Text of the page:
Tactical infrastructure like fencing, roads, and lights are critical to securing a nation’s border. But it alone is not enough to prevent the unlawful movement of people and contraband in to a country.
“Technology is the primary driver of all the land, maritime, and air domain awareness – this may become only more apparent as [U.S. Customs and Border Protection (CBP)] faces future threats,” in accordance with testimony from CBP officials with a Senate hearing on homeland security in 2015.
And machine vision’s fingerprints are common over that technology. “The information extracted from fixed and mobile surveillance systems, ground sensors, imaging systems, and other advanced technologies enhances situational awareness and much better enables CBP to detect, identify, monitor, and appropriately react to threats inside the nation’s border regions,” the testimony states.
In the U.S.-Mexico border within the state of Arizona, for instance, Top Machine Vision Inspection System Manufacturer persistently detect and track so-called “items of interest.” Built to withstand its harsh desert surroundings, IFT comes with radar, commercial off-the-shelf daylight cameras and thermal imaging sensors, and microwave transmitters that send data to border agents in the Nogales station for analysis and decision-making.
On all 3 fronts of land, maritime, and aerial surveillance, machine vision companies are providing imaging systems – and, more frequently, analysis of the generated data – that meet government agencies’ objectives of flexibility, cost effectiveness, as well as simple deployment in border security applications.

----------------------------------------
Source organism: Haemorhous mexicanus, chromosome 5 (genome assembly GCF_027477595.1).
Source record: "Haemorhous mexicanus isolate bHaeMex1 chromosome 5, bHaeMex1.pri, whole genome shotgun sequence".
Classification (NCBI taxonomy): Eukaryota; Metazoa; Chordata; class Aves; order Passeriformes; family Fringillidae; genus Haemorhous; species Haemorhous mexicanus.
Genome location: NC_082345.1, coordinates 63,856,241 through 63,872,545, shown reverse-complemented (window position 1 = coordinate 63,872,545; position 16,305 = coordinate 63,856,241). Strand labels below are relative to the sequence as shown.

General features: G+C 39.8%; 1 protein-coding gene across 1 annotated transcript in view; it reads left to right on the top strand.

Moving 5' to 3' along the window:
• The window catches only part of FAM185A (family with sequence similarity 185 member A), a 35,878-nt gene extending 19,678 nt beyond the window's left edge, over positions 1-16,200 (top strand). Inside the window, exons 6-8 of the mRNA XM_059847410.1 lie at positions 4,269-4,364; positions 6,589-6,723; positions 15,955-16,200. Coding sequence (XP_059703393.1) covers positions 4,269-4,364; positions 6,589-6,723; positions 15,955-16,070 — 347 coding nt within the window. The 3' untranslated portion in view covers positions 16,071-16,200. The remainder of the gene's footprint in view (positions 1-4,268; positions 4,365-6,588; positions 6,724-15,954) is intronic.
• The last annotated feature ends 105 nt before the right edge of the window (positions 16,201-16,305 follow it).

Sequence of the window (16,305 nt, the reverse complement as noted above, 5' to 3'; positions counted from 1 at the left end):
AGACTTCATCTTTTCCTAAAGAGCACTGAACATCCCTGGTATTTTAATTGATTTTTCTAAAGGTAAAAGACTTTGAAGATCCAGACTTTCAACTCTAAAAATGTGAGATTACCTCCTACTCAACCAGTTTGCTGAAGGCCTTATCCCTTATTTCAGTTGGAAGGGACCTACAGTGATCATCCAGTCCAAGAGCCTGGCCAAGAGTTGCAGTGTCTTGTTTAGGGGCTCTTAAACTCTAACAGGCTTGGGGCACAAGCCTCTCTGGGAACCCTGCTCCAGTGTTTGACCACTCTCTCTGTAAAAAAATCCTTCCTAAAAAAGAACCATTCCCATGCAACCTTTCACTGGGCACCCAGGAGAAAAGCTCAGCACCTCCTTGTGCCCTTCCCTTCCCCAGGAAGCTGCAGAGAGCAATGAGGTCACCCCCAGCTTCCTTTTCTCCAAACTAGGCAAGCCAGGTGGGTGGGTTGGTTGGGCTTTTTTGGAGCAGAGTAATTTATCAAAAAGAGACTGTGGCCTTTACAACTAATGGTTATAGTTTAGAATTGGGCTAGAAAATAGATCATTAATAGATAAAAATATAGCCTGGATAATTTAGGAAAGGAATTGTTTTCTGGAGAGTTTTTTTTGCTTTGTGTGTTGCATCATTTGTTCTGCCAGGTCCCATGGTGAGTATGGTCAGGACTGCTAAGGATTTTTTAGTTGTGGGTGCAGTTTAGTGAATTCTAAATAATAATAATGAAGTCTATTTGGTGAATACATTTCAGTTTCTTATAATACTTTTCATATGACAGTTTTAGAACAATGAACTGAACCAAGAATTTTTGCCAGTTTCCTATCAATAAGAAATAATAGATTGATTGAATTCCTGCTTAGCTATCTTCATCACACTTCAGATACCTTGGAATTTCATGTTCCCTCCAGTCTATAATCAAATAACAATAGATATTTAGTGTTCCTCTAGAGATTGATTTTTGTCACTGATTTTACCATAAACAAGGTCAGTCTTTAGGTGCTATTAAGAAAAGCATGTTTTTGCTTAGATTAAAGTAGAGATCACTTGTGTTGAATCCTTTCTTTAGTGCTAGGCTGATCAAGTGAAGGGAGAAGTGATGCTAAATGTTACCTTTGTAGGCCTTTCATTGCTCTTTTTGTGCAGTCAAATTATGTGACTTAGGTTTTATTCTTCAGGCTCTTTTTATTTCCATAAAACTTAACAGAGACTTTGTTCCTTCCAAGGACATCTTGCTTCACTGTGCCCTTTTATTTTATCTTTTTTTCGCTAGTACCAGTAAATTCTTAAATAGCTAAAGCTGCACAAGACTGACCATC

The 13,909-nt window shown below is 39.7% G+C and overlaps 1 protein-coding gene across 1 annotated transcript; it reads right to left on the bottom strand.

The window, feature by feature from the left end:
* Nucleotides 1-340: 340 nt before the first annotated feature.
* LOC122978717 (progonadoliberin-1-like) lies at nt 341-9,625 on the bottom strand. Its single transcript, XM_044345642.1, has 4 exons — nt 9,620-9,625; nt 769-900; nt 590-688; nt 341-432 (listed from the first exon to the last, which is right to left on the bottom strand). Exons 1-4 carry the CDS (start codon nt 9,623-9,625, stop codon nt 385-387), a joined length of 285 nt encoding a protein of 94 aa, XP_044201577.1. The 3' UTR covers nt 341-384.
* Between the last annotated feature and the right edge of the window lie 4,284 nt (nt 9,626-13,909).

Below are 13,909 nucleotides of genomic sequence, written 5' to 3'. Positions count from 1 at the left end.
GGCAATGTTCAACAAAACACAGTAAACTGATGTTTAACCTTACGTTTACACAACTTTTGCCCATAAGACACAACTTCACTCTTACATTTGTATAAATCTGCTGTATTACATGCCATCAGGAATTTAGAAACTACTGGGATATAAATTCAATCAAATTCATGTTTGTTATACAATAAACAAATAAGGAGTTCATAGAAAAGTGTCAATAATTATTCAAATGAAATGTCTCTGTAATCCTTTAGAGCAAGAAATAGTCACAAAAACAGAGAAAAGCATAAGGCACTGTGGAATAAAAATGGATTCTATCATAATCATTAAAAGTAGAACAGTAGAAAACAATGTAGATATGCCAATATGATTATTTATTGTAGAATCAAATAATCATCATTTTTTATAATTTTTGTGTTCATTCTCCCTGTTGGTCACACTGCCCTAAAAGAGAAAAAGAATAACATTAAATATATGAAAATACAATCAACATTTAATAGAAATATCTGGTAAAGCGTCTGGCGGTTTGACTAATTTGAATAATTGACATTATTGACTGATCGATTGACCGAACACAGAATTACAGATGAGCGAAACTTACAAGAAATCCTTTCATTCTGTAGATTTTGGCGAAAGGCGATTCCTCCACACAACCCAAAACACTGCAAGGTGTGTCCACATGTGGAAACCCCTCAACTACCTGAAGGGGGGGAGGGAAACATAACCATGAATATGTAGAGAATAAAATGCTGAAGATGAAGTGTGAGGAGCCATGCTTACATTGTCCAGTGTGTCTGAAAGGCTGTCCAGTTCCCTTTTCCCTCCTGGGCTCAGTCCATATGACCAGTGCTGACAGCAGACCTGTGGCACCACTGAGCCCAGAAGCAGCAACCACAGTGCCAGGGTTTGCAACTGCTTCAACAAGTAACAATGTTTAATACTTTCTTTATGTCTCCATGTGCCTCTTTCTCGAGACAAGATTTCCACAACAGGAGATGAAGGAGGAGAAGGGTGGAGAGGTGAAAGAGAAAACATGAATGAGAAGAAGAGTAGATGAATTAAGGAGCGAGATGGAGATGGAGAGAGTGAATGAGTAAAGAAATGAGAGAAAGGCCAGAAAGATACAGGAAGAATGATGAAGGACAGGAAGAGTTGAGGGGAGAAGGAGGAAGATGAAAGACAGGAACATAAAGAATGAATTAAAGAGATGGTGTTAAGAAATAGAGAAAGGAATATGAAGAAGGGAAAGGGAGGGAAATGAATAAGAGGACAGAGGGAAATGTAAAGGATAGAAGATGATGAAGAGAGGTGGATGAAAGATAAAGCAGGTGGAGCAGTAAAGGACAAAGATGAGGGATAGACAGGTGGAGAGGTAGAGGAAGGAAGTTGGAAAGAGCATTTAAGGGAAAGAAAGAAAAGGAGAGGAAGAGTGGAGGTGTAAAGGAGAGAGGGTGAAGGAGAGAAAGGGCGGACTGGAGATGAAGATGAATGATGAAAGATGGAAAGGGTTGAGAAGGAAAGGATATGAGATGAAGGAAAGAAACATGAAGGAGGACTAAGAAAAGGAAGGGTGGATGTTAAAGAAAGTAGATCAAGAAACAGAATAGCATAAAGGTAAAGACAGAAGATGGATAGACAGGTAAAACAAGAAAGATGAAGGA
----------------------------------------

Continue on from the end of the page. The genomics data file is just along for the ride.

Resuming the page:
Managing Diverse Conditions – The perennial trouble with vision systems found in border surveillance applications is handling the diversity of the outdoor environment with its fluctuating lighting and climatic conditions, as well as varied terrain. Inspite of the challenges, “you will find places where you can implement controls to enhance upon the intelligence from the system,” says Dr. Rex Lee, president and CEO of Pyramid Imaging (Tampa, Florida). He points to customers who monitor trains over the southern border from the U.S. for illegal passengers.
“Those trains have to go under a trellis, which can be designed with the proper sensors and lighting to assist inspect the trains,” Dr. Lee says. Government agencies tasked with border security use infrared cameras to detect targets at night and then in other low-light conditions, but thermal imaging has its own limits, too. “Infrared cameras work really well when you can use them in high-contrast conditions,” Dr. Lee says. “But if you’re seeking to pick up a human at 98.6°F over a desert floor which is 100°F, the desert is emitting radiation at nearly the identical area of the spectrum. So customers rely on other regions of the spectrum including shortwave infrared (SWIR) to try and catch the real difference.”
Infrared imaging works well in monitoring motorized watercraft because the boat’s engine features a thermal signature. “What’s nice about water is the fact it’s relatively uniform and it’s very easy to ‘wash out’ that background and see anomalies,” Dr. Lee says.
But however , the oceans present a vast quantity of area to protect. Says Dr. Lee, “To see everything is really a compromise between having a lot of systems monitoring the water or systems which are loaded with the sky, where case you will have the problem of seeing something really tiny in a large overall view.”
CMOS Surpasses CCD – One key change in imaging systems found in border surveillance applications is definitely the shift from CCD to CMOS sensors since the latter is surpassing the quality and satisfaction in the former. To support this change, a couple of years ago Adimec Advanced Image Systems bv (Eindhoven, the Netherlands) integrated the latest generation of CMOS image sensors – which offer significant improvements in image quality and sensitivity – into its TMX series of rugged commercial off-the-shelf cameras for high-end security applications. TMX cameras have a maximum frame rate of 60 fps or 30 fps for RGB color images at full HD resolution.